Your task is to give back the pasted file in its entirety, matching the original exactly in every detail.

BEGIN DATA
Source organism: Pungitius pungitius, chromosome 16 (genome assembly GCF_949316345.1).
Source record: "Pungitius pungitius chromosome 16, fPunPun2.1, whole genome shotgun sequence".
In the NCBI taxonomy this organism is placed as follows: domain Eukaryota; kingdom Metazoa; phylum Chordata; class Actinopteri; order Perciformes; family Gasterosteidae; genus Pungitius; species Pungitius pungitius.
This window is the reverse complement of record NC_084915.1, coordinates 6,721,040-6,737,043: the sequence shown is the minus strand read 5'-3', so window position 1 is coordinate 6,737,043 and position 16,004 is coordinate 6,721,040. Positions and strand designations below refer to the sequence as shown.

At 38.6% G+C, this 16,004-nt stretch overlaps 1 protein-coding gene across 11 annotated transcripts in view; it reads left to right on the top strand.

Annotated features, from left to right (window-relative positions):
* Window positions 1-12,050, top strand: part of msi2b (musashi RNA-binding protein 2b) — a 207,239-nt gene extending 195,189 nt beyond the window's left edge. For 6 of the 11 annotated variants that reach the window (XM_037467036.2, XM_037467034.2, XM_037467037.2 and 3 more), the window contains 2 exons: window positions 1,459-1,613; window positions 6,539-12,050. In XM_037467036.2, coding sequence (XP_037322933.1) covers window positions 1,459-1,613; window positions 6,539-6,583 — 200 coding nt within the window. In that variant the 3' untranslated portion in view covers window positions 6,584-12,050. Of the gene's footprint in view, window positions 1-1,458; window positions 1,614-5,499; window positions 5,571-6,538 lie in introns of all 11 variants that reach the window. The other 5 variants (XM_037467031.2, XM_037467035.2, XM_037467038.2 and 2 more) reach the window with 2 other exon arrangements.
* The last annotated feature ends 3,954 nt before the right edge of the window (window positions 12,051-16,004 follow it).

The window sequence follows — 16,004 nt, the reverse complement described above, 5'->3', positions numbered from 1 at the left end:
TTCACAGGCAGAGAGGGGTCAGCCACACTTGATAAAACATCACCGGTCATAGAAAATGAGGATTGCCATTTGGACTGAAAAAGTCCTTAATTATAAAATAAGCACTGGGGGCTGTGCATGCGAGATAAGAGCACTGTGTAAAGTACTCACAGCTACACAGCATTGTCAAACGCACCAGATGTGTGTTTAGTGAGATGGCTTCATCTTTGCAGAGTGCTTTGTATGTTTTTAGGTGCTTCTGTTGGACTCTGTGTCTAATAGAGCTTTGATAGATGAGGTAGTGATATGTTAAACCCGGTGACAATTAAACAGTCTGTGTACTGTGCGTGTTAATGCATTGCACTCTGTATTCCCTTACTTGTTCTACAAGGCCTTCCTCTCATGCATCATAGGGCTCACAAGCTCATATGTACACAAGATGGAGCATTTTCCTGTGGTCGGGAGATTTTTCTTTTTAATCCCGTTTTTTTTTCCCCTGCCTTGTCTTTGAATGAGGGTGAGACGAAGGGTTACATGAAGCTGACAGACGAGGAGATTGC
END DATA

Source organism: Pungitius pungitius, chromosome 16 (genome assembly GCF_949316345.1).
Source record: "Pungitius pungitius chromosome 16, fPunPun2.1, whole genome shotgun sequence".
In the NCBI taxonomy this organism is placed as follows: domain Eukaryota; kingdom Metazoa; phylum Chordata; class Actinopteri; order Perciformes; family Gasterosteidae; genus Pungitius; species Pungitius pungitius.
This window is the reverse complement of record NC_084915.1, coordinates 6,721,040-6,737,043: the sequence shown is the minus strand read 5'-3', so window position 1 is coordinate 6,737,043 and position 16,004 is coordinate 6,721,040. Positions and strand designations below refer to the sequence as shown.

At 38.6% G+C, this 16,004-nt stretch overlaps 1 protein-coding gene across 11 annotated transcripts in view; it reads left to right on the top strand.

Annotated features, from left to right (window-relative positions):
* Window positions 1-12,050, top strand: part of msi2b (musashi RNA-binding protein 2b) — a 207,239-nt gene extending 195,189 nt beyond the window's left edge. For 6 of the 11 annotated variants that reach the window (XM_037467036.2, XM_037467034.2, XM_037467037.2 and 3 more), the window contains 2 exons: window positions 1,459-1,613; window positions 6,539-12,050. In XM_037467036.2, coding sequence (XP_037322933.1) covers window positions 1,459-1,613; window positions 6,539-6,583 — 200 coding nt within the window. In that variant the 3' untranslated portion in view covers window positions 6,584-12,050. Of the gene's footprint in view, window positions 1-1,458; window positions 1,614-5,499; window positions 5,571-6,538 lie in introns of all 11 variants that reach the window. The other 5 variants (XM_037467031.2, XM_037467035.2, XM_037467038.2 and 2 more) reach the window with 2 other exon arrangements.
* The last annotated feature ends 3,954 nt before the right edge of the window (window positions 12,051-16,004 follow it).

The window sequence follows — 16,004 nt, the reverse complement described above, 5'->3', positions numbered from 1 at the left end:
TTCACAGGCAGAGAGGGGTCAGCCACACTTGATAAAACATCACCGGTCATAGAAAATGAGGATTGCCATTTGGACTGAAAAAGTCCTTAATTATAAAATAAGCACTGGGGGCTGTGCATGCGAGATAAGAGCACTGTGTAAAGTACTCACAGCTACACAGCATTGTCAAACGCACCAGATGTGTGTTTAGTGAGATGGCTTCATCTTTGCAGAGTGCTTTGTATGTTTTTAGGTGCTTCTGTTGGACTCTGTGTCTAATAGAGCTTTGATAGATGAGGTAGTGATATGTTAAACCCGGTGACAATTAAACAGTCTGTGTACTGTGCGTGTTAATGCATTGCACTCTGTATTCCCTTACTTGTTCTACAAGGCCTTCCTCTCATGCATCATAGGGCTCACAAGCTCATATGTACACAAGATGGAGCATTTTCCTGTGGTCGGGAGATTTTTCTTTTTAATCCCGTTTTTTTTTCCCCTGCCTTGTCTTTGAATGAGGGTGAGACGAAGGGTTACATGAAGCTGACAGACGAGGAGATTGC